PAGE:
Before you leave Cobh, make your way up West View to snap a pic with the Deck of Cards, a kaleidoscope of brightly colored houses stacked in a row along the hill—it’s one of the most photogenic spots in all of County Cork.
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5. Ring the Shandon Bells
If you take some time to explore the city on one of our tours of Cork, you’ll probably catch a glimpse of St. Anne’s Church. The church tower is the third-tallest building in the city and home to the famous Shandon Bells that have been immortalized through songs and poems. You’ll get the chance to ring out a tune on the eight bells, but remember—the whole city can hear you, so make it a good one!
If you’re feeling up for a climb, you’ll be treated to spectacular 360-degree views of the city at the top of Shandon Tower.
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6. Take an audio tour of University College Cork
University College Cork’s 170-year-old campus is open to the public year-round and is one of the most impressive places in Cork. It’s a great way to spend some free time on one of our tours of Cork. Pick up an audio tour from the visitors center and explore the college’s monumental stone buildings and manicured gardens. You’ll see great trees planted when the college was founded in 1849 and UCC’s collection of Ogham Stones—evidence of early Irish writing that dates back 1500 years.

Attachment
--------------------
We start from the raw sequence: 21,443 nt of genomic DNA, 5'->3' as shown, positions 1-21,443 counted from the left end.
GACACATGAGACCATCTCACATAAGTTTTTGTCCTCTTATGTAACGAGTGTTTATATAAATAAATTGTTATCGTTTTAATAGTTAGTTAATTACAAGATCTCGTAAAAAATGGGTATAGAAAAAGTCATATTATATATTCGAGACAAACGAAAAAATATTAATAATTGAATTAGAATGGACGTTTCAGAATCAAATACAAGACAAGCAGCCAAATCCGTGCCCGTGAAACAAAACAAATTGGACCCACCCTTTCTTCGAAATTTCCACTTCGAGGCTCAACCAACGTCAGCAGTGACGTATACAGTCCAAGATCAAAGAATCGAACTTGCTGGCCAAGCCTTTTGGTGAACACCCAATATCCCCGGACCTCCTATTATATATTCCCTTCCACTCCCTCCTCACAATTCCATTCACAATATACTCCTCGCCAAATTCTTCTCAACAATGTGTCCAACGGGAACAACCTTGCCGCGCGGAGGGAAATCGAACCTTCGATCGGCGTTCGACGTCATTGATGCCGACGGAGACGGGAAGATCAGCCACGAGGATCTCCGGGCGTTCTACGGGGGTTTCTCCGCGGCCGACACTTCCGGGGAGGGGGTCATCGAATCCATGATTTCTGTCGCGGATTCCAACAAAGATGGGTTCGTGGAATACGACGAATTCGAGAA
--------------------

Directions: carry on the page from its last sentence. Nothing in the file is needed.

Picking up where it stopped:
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7. Discover the beauty and bounty of the land in West Cork
If you’re looking for County Cork destinations outside the city, consider visiting West Cork—one of the 7 hidden-gem places to visit in Ireland. West Cork is the region that stretches from Kinsale, a town south of Cork City, to the tip of the Beara Peninsula on Ireland’s West Coast. It’s known for its wild plant life, rocky coastal beaches, and vast farmland punctuated by charming towns. “Everything about Ireland is beautiful! Luscious green landscapes, cliffs, rolling hills, castles, quaint towns, so much history. So picturesque. My favorite town was Cork. Quaint and so beautiful,” said traveler Alicia.
While you explore the beautiful wilderness of West Cork, be sure to sample the land and its bounty of organic produce, artisan cheeses, and locally raised meat and fish. If you’re on our Ireland: A Feast of Culinary Flavors & Local Traditions tour, you’ll have the opportunity to tour an organic farm and participate in a seasonal activity like jam making or blueberry picking.
Make sure you stop by Kinsale Mead Co. or Clonakilty Brewing Company for some local libations and don’t forget to visit one of the region’s many farmers’ markets. The restaurants in West Cork take full advantage of the region’s abundant produce. If you’re on our A Week in Ireland: Dublin, Cork & Galway tour or our Ireland for Solo Travelers tour, you’ll have the option to visit West Cork and enjoy a traditional meal on our Evening in Kinsale excursion.
If you want to explore even more of West Cork’s wild coastline and glorious cuisine, our Sheep’s Head Peninsula & Bantry House Tea excursion will take you on foot along the coastline with stunning views of Sheep’s Head Lighthouse and Dunmanus Bay. You’ll cap off the excursion with a traditional tea service at the stately Bantry House and Garden.